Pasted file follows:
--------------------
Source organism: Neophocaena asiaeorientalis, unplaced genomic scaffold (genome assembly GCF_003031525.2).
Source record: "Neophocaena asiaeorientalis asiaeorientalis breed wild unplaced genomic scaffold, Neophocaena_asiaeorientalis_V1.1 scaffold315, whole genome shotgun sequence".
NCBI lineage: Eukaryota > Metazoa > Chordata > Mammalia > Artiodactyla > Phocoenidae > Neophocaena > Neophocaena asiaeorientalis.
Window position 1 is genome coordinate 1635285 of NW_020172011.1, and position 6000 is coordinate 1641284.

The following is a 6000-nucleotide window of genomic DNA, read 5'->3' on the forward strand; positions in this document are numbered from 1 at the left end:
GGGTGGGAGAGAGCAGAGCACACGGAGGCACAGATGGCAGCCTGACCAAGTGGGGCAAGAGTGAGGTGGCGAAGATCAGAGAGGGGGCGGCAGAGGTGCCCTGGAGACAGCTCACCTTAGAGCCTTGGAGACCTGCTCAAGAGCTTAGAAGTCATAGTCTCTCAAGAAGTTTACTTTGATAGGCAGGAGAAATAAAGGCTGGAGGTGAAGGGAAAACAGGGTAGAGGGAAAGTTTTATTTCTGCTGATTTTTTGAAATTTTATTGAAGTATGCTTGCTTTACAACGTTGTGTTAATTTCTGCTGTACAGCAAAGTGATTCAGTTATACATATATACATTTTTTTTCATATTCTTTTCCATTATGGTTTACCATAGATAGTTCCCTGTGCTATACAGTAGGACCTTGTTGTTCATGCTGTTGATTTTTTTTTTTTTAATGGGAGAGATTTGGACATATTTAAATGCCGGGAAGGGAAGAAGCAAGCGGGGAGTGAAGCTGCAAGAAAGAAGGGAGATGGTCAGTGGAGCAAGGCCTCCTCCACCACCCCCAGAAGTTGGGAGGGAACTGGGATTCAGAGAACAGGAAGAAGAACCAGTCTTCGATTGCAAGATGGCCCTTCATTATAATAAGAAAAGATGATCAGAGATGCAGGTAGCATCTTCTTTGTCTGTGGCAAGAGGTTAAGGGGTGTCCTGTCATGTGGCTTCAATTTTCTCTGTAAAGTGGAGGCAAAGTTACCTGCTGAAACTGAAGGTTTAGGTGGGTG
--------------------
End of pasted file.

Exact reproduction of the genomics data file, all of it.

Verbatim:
Source organism: Neophocaena asiaeorientalis, unplaced genomic scaffold (genome assembly GCF_003031525.2).
Source record: "Neophocaena asiaeorientalis asiaeorientalis breed wild unplaced genomic scaffold, Neophocaena_asiaeorientalis_V1.1 scaffold315, whole genome shotgun sequence".
NCBI lineage: Eukaryota > Metazoa > Chordata > Mammalia > Artiodactyla > Phocoenidae > Neophocaena > Neophocaena asiaeorientalis.
Window position 1 is genome coordinate 1635285 of NW_020172011.1, and position 6000 is coordinate 1641284.

The following is a 6000-nucleotide window of genomic DNA, read 5'->3' on the forward strand; positions in this document are numbered from 1 at the left end:
GGGTGGGAGAGAGCAGAGCACACGGAGGCACAGATGGCAGCCTGACCAAGTGGGGCAAGAGTGAGGTGGCGAAGATCAGAGAGGGGGCGGCAGAGGTGCCCTGGAGACAGCTCACCTTAGAGCCTTGGAGACCTGCTCAAGAGCTTAGAAGTCATAGTCTCTCAAGAAGTTTACTTTGATAGGCAGGAGAAATAAAGGCTGGAGGTGAAGGGAAAACAGGGTAGAGGGAAAGTTTTATTTCTGCTGATTTTTTGAAATTTTATTGAAGTATGCTTGCTTTACAACGTTGTGTTAATTTCTGCTGTACAGCAAAGTGATTCAGTTATACATATATACATTTTTTTTCATATTCTTTTCCATTATGGTTTACCATAGATAGTTCCCTGTGCTATACAGTAGGACCTTGTTGTTCATGCTGTTGATTTTTTTTTTTTTAATGGGAGAGATTTGGACATATTTAAATGCCGGGAAGGGAAGAAGCAAGCGGGGAGTGAAGCTGCAAGAAAGAAGGGAGATGGTCAGTGGAGCAAGGCCTCCTCCACCACCCCCAGAAGTTGGGAGGGAACTGGGATTCAGAGAACAGGAAGAAGAACCAGTCTTCGATTGCAAGATGGCCCTTCATTATAATAAGAAAAGATGATCAGAGATGCAGGTAGCATCTTCTTTGTCTGTGGCAAGAGGTTAAGGGGTGTCCTGTCATGTGGCTTCAATTTTCTCTGTAAAGTGGAGGCAAAGTTACCTGCTGAAACTGAAGGTTTAGGTGGGTG